Snow forecast cancels school in Durham; Wake, Vance, Franklin, Granville on delay
Posted January 17, 2013
Raleigh, N.C. — Durham County schools will be closed Friday and Wake County schools will open on a two-hour delay due to the forecast for up to 4 inches of snowfall late Thursday across the Triangle.
WRAL Chief Meteorologist Greg Fishel said the winter weather system that brought 4 inches of snow to parts of Alabama Thursday afternoon and was sprinkling a wintry mix on the North Carolina mountains at 5 p.m. will make its way into Triangle around 9 p.m. Flurries could fall in areas to the north and west, including Roxboro, which will likely see the most snow, as early as 8 p.m.
The system will track off the North Carolina coast by early Friday morning.
"It's going to be a quick hit – a two- or three-hour period of some pretty good snow, and it will quickly skedaddle out of here after midnight," Fishel said.
In Durham County, traditional-calendar schools already planned to be closed Friday for a teacher workday and school system leaders decided to cancel classes at year-round schools around 5 p.m. School activities were also canceled for Thursday evening.
Public schools in Wake, Granville, Vance and Franklin counties are delaying school two hours in anticipation of slick roads Friday morning.
Magellan Charter School in Raleigh posted a one-hour delay and Louisburg College will open at 10 a.m.
Fort Bragg will have a two-hour delay Friday, and the North Carolina Zoo in Asheboro will be closed to the public.
Meanwhile, state transportation officials are in a holding pattern to see whether the snow will accumulate enough to send crews out to treat or clear roadways.
WRAL meteorologist Elizabeth Gardner said accumulation will vary based on when temperatures closer to freezing arrive in the Triangle.
"Does the cold air get here fast enough? That is really the big question," she said. "If it doesn't, we'll get a very brief period of snow and little to no accumulation. If the cold air does push in sooner, then we do have the potential for a more significant storm. It's going to go down to the wire, and really could go either way."
The state Department of Transportation sent workers home at 3:30 p.m. Thursday with orders to rest up and return at 10 p.m. Crews are outfitting their trucks with plows and spreaders and have stockpiled salt and sand.
NCDOT doesn't pre-treat roads in a situation like this, because anything they spread to prevent freezing would simply wash away in the rain. If roads get icy Friday morning, crews will spread sand to help with traction.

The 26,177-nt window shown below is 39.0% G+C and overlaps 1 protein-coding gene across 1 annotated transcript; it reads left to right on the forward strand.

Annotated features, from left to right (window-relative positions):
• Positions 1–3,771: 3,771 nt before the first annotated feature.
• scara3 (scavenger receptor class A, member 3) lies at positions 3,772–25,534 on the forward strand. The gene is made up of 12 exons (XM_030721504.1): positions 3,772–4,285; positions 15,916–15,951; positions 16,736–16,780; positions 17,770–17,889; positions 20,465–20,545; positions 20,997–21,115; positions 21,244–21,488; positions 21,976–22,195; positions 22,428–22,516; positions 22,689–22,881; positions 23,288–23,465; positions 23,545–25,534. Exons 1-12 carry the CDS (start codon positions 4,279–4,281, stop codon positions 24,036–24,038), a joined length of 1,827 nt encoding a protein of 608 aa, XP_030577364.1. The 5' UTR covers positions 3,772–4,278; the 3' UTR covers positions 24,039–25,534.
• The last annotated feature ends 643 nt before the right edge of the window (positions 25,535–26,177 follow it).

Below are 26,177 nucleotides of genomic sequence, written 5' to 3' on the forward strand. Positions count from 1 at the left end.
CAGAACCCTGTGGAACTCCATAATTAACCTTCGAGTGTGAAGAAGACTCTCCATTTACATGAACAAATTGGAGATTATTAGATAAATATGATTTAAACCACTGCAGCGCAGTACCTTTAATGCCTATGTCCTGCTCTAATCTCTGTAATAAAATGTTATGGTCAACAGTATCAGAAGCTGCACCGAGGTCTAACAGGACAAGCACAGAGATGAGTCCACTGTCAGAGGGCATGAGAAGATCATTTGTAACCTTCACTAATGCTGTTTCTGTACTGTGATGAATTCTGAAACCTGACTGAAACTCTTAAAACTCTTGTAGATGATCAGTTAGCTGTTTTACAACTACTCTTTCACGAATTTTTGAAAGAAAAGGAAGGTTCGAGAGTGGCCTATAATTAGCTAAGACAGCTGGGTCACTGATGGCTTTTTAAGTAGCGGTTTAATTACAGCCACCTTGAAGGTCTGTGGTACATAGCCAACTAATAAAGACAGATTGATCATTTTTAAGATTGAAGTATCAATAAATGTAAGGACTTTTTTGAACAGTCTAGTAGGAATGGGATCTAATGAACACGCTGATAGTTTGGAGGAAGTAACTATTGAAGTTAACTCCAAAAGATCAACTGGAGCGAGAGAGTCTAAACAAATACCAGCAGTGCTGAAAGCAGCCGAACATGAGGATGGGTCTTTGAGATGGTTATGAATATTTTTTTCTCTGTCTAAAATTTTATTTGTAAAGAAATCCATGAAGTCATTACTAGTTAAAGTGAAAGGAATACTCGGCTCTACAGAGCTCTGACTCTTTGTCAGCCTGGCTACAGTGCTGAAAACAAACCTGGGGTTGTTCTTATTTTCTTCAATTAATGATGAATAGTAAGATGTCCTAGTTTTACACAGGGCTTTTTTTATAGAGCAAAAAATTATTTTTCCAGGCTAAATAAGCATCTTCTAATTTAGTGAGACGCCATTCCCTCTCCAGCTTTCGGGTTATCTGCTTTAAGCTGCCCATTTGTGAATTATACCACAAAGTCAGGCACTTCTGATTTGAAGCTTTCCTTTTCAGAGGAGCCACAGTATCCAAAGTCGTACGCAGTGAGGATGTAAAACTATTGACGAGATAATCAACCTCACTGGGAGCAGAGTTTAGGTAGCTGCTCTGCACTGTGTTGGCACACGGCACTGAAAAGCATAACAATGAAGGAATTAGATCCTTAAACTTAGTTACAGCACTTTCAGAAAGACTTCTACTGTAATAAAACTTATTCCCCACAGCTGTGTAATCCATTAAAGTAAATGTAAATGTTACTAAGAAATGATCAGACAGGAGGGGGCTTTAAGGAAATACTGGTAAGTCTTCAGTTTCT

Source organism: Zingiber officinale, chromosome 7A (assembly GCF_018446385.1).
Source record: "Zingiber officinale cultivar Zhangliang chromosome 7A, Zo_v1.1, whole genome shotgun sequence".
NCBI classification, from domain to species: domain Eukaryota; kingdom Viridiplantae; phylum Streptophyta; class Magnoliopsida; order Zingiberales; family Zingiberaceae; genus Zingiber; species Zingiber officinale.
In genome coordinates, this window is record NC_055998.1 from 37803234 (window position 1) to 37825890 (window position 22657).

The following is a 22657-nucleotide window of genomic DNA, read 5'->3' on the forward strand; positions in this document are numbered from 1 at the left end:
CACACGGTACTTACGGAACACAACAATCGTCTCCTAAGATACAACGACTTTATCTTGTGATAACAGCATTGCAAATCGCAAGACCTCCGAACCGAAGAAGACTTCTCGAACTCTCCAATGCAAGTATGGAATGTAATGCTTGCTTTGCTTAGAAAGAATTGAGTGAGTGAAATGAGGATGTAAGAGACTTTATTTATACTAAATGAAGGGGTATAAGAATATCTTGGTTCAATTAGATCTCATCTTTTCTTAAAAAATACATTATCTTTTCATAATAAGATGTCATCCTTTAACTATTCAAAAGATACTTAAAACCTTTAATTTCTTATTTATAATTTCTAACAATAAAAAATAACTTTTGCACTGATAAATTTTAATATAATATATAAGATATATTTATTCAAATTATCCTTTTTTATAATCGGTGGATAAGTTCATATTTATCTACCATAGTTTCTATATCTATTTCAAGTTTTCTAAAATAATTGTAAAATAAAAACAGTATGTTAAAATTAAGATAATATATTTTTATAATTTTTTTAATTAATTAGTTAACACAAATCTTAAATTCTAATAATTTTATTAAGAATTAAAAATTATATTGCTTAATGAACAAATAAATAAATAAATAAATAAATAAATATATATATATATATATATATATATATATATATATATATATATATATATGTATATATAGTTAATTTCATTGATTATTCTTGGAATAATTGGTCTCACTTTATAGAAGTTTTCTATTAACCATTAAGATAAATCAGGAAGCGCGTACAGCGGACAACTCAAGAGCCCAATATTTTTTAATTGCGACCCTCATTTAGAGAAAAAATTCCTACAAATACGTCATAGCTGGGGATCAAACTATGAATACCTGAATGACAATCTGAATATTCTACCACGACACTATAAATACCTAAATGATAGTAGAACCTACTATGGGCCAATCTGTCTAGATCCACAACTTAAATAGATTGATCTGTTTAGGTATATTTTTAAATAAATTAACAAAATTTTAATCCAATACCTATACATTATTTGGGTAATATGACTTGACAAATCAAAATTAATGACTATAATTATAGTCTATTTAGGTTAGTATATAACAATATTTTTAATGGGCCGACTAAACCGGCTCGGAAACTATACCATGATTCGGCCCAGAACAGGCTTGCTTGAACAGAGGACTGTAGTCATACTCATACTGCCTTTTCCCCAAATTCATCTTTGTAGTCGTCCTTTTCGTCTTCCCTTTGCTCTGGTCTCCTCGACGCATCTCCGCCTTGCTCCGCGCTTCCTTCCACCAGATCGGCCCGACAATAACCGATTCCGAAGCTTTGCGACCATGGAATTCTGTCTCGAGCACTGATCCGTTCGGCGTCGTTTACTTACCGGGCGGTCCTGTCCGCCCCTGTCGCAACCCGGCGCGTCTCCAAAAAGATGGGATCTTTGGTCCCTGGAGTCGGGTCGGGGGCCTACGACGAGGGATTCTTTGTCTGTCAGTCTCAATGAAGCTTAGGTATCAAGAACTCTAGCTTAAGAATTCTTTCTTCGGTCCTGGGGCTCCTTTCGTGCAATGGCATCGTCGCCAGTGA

In Raleigh, city spokeswoman Jayne Kirkpatrick said some workers have been advised that they might be called in to help clear streets for Friday traffic. And in Cary, town officials activated what they called "A-Team" in advance of the storm, saying they planned to pounce on any potential problems.
"Although we're projected to see relatively minor effects tonight, crews will be on hand to tackle whatever comes our way, including slick spots," Cary Public Works Director Scott Hecht said.
The National Weather Service issued a winter storm warning for Wake, Durham, Chatham, Franklin, Granville, Halifax, Orange, Person, Nash, Lee, Moore, Vance, Warren and several other central North Carolina counties from 6 p.m. Thursday until 4 a.m. Friday.
A winter storm warning means severe winter conditions are expected or already occurring.
Harnett, Johnston, Wilson, Wayne and Edgecombe counties were a few of several other North Carolina counties under a winter weather advisory from 6 p.m. Thursday until 4 a.m. Friday.
The weather across eastern North Carolina on Thursday was a study in contrasts Thursday. It was 73 degrees with sunshine in Wilmington at lunchtime, while the Triangle saw chilly temperatures and a steady light rain that continued to fall since early morning.
Despite the wet conditions, no significant traffic problems were reported.
"We're going to be dealing with wet roadways all day," Gardner said. "Plan a little extra time this evening for your trip home."
As temperatures fall Thursday night, the rain is expected to transition over to sleet or snow.
"There's a lot of moisture that's coming up from the Gulf of Mexico," Gardner said. "What we need is some cold air. We don't have that yet. Two to 4 inches (of snow) are possible, but the one thing that could ruin all this is if the cold air decides to hold off."
A 90 percent chance of some precipitation will linger overnight and the forecast for Friday morning sees the temperature dip just below freezing. That means Friday morning's commute will be slick, now matter how hard it snows.
Ice could build up on bridges and other elevated areas, so drivers should be cautious Thursday night and Friday morning.
The weather warms back up to what's "normal" for the weekend, with highs in the mid to upper 50s and cold nights. By then, skies will be clear and the snow lovers will again be in wait-and-see mode.